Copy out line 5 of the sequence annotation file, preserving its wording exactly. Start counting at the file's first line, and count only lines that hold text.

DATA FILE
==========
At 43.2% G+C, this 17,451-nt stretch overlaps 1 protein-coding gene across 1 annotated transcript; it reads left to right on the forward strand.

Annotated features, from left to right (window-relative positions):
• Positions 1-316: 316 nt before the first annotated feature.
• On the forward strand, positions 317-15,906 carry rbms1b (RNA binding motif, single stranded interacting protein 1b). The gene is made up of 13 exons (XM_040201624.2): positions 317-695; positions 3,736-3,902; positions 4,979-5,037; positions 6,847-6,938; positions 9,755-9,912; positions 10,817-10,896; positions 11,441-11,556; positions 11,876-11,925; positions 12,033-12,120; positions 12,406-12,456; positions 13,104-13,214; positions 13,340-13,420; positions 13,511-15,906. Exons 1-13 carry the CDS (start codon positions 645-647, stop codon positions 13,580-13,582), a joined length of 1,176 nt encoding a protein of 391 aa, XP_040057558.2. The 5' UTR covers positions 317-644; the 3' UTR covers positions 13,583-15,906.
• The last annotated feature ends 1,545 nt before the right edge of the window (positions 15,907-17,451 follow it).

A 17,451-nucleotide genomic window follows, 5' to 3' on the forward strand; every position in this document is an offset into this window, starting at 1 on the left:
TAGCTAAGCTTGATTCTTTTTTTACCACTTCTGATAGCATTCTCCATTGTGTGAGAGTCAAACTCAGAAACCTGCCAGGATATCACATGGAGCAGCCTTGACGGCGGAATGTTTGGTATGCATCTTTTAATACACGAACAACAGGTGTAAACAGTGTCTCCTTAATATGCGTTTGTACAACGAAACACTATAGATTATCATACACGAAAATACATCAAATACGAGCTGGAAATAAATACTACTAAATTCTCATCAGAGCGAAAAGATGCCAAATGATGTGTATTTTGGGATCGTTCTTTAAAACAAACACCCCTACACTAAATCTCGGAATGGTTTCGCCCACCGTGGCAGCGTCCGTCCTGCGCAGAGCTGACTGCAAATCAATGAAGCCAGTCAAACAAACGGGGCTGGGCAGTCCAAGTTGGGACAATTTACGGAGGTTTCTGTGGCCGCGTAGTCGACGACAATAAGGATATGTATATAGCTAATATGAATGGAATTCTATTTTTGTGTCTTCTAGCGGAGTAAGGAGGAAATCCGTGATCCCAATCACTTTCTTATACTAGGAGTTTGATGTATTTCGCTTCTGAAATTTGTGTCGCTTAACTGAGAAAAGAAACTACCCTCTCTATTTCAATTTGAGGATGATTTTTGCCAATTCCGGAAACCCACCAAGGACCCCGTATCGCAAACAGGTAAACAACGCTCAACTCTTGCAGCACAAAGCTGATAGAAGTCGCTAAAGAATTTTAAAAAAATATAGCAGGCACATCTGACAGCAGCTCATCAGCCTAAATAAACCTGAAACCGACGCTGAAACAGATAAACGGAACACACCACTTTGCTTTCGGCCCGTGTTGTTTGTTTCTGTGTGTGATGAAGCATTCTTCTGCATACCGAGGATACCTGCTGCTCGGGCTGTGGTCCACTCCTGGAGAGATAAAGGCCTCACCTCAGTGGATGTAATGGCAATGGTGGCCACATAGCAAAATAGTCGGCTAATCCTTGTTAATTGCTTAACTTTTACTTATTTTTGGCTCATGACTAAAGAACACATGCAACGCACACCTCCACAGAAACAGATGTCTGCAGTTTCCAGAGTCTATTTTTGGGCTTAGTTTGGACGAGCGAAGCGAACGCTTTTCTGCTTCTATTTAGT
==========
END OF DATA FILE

• The last annotated feature ends 1,545 nt before the right edge of the window (positions 15,907-17,451 follow it).